Berger, Hans 1873 - 1941
Hans Berger was born in Coburg, Bavaria on 21 May 1873. He obtained his medical degree from the University of Jena in 1897 before joining the University’s psychiatric clinic directed by Swiss psychiatrist Otto Binswanger (1852-1929), where he remained until his retirement in 1938. Berger would later succeed Binswanger as director of the psychiatric clinic and became Professor of Neurology and Psychiatry in 1919.
Berger’s initial research had been focused on finding physiological proof of psychic abilities such as telepathy, which led him to attempt to record the electrical activity of the brain. Following a number of cortical stimulation experiments in June 1924, Berger attached electrodes to a galvanometer (an instrument for detecting electrical current), providing the first electroencephalographic (EEG) recording. Berger subsequently published these results in 1929, cementing his status as the ‘founder’ of electroencephalography.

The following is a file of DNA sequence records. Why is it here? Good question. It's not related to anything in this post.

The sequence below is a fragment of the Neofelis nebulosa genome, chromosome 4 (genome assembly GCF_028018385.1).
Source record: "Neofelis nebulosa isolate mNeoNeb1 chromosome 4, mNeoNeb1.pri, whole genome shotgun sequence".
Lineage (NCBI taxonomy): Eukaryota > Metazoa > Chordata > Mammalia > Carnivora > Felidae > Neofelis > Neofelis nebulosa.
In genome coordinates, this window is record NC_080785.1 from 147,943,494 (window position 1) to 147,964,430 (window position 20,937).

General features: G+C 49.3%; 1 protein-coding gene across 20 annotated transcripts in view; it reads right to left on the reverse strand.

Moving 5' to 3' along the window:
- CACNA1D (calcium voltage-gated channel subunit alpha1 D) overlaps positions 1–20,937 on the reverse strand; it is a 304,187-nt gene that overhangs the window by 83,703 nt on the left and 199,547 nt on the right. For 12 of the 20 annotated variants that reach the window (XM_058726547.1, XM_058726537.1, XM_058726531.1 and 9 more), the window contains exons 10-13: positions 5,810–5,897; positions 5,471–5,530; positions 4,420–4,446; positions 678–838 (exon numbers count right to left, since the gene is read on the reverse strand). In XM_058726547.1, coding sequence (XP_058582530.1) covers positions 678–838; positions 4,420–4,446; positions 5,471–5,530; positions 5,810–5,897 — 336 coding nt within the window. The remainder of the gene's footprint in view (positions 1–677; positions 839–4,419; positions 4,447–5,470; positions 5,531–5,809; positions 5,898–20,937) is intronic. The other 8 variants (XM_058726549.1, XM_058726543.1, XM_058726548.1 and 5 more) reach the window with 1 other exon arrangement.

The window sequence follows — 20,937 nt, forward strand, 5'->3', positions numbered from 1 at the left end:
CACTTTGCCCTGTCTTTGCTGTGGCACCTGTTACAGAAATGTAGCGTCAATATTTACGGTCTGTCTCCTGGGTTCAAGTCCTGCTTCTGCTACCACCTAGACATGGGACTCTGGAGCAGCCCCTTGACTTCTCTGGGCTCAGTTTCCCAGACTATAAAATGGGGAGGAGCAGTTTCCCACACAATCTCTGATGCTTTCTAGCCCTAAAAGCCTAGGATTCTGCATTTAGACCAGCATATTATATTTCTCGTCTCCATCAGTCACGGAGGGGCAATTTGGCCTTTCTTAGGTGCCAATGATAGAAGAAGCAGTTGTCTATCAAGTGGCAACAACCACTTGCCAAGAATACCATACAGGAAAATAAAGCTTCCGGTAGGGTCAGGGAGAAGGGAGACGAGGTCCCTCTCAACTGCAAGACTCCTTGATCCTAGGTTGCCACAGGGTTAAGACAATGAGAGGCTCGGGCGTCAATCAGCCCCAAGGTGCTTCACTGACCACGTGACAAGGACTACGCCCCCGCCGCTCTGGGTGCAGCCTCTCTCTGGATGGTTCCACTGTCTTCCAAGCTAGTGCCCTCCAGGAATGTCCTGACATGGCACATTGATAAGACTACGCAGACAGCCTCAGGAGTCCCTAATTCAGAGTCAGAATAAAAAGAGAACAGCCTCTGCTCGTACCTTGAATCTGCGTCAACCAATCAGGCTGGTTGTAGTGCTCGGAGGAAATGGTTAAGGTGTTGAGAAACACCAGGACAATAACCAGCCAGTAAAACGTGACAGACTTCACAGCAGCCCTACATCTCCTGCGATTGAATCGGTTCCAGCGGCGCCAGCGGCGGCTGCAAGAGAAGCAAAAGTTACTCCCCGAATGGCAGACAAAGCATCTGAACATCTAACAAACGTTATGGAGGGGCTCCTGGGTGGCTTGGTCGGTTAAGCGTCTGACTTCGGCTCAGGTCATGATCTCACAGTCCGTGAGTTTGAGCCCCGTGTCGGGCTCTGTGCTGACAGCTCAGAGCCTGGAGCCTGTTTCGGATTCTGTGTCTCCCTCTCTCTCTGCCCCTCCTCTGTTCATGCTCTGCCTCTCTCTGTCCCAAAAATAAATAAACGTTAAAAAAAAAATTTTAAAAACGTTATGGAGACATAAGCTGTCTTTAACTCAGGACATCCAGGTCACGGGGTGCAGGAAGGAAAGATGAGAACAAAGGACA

Despite these findings, Berger’s work was initially met with scepticism by British, American, and European observers, and he would not live to see the future success of electroencephalography as a scientific discipline. After retiring from the University of Jena in 1938, Berger’s health deteriorated due to congestive heart failure and he became bed-ridden. He committed suicide at his home in Jena on 1 June 1941.